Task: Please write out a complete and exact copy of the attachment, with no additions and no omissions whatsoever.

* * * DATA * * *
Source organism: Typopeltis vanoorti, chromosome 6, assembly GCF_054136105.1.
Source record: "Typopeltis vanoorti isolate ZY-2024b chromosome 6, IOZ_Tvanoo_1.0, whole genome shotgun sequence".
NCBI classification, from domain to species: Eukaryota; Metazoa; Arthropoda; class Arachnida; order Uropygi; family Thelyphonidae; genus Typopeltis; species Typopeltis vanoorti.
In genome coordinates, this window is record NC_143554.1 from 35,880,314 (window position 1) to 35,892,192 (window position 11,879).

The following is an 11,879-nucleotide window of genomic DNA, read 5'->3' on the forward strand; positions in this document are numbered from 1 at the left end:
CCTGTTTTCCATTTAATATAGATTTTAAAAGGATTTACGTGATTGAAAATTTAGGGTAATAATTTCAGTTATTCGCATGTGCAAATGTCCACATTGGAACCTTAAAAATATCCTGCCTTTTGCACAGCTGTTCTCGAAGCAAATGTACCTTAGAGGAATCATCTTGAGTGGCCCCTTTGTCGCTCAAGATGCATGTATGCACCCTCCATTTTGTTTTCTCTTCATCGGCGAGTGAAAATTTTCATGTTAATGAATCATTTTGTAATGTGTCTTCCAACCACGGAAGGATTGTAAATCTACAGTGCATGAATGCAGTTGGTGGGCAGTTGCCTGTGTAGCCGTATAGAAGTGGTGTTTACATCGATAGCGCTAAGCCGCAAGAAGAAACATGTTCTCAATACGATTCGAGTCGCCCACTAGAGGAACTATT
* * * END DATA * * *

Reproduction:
Source organism: Typopeltis vanoorti, chromosome 6, assembly GCF_054136105.1.
Source record: "Typopeltis vanoorti isolate ZY-2024b chromosome 6, IOZ_Tvanoo_1.0, whole genome shotgun sequence".
NCBI classification, from domain to species: Eukaryota; Metazoa; Arthropoda; class Arachnida; order Uropygi; family Thelyphonidae; genus Typopeltis; species Typopeltis vanoorti.
In genome coordinates, this window is record NC_143554.1 from 35,880,314 (window position 1) to 35,892,192 (window position 11,879).

The following is an 11,879-nucleotide window of genomic DNA, read 5'->3' on the forward strand; positions in this document are numbered from 1 at the left end:
CCTGTTTTCCATTTAATATAGATTTTAAAAGGATTTACGTGATTGAAAATTTAGGGTAATAATTTCAGTTATTCGCATGTGCAAATGTCCACATTGGAACCTTAAAAATATCCTGCCTTTTGCACAGCTGTTCTCGAAGCAAATGTACCTTAGAGGAATCATCTTGAGTGGCCCCTTTGTCGCTCAAGATGCATGTATGCACCCTCCATTTTGTTTTCTCTTCATCGGCGAGTGAAAATTTTCATGTTAATGAATCATTTTGTAATGTGTCTTCCAACCACGGAAGGATTGTAAATCTACAGTGCATGAATGCAGTTGGTGGGCAGTTGCCTGTGTAGCCGTATAGAAGTGGTGTTTACATCGATAGCGCTAAGCCGCAAGAAGAAACATGTTCTCAATACGATTCGAGTCGCCCACTAGAGGAACTATT